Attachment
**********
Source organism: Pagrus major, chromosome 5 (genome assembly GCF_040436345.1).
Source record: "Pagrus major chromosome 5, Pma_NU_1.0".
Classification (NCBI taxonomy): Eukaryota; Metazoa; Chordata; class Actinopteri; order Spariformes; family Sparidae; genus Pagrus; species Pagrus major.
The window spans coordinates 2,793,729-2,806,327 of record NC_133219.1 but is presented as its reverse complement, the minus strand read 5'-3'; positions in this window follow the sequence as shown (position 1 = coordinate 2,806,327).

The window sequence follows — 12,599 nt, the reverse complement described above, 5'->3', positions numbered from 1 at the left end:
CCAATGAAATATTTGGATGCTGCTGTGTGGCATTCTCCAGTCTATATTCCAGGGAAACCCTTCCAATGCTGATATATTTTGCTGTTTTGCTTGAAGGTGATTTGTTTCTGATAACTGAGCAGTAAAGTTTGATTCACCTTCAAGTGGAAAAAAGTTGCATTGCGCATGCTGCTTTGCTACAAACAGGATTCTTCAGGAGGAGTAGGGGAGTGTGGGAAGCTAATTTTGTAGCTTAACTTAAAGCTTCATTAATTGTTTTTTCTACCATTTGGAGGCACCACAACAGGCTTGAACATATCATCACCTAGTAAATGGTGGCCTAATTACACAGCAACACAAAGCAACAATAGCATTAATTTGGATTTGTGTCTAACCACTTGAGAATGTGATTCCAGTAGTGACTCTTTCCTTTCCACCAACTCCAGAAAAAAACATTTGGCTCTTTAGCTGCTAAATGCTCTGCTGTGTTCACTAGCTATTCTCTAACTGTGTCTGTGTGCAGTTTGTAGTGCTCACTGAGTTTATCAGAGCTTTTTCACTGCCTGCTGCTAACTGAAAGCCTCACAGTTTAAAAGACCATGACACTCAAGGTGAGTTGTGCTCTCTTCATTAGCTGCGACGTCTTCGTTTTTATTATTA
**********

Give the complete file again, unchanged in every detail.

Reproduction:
Source organism: Pagrus major, chromosome 5 (genome assembly GCF_040436345.1).
Source record: "Pagrus major chromosome 5, Pma_NU_1.0".
Classification (NCBI taxonomy): Eukaryota; Metazoa; Chordata; class Actinopteri; order Spariformes; family Sparidae; genus Pagrus; species Pagrus major.
The window spans coordinates 2,793,729-2,806,327 of record NC_133219.1 but is presented as its reverse complement, the minus strand read 5'-3'; positions in this window follow the sequence as shown (position 1 = coordinate 2,806,327).

The window sequence follows — 12,599 nt, the reverse complement described above, 5'->3', positions numbered from 1 at the left end:
CCAATGAAATATTTGGATGCTGCTGTGTGGCATTCTCCAGTCTATATTCCAGGGAAACCCTTCCAATGCTGATATATTTTGCTGTTTTGCTTGAAGGTGATTTGTTTCTGATAACTGAGCAGTAAAGTTTGATTCACCTTCAAGTGGAAAAAAGTTGCATTGCGCATGCTGCTTTGCTACAAACAGGATTCTTCAGGAGGAGTAGGGGAGTGTGGGAAGCTAATTTTGTAGCTTAACTTAAAGCTTCATTAATTGTTTTTTCTACCATTTGGAGGCACCACAACAGGCTTGAACATATCATCACCTAGTAAATGGTGGCCTAATTACACAGCAACACAAAGCAACAATAGCATTAATTTGGATTTGTGTCTAACCACTTGAGAATGTGATTCCAGTAGTGACTCTTTCCTTTCCACCAACTCCAGAAAAAAACATTTGGCTCTTTAGCTGCTAAATGCTCTGCTGTGTTCACTAGCTATTCTCTAACTGTGTCTGTGTGCAGTTTGTAGTGCTCACTGAGTTTATCAGAGCTTTTTCACTGCCTGCTGCTAACTGAAAGCCTCACAGTTTAAAAGACCATGACACTCAAGGTGAGTTGTGCTCTCTTCATTAGCTGCGACGTCTTCGTTTTTATTATTA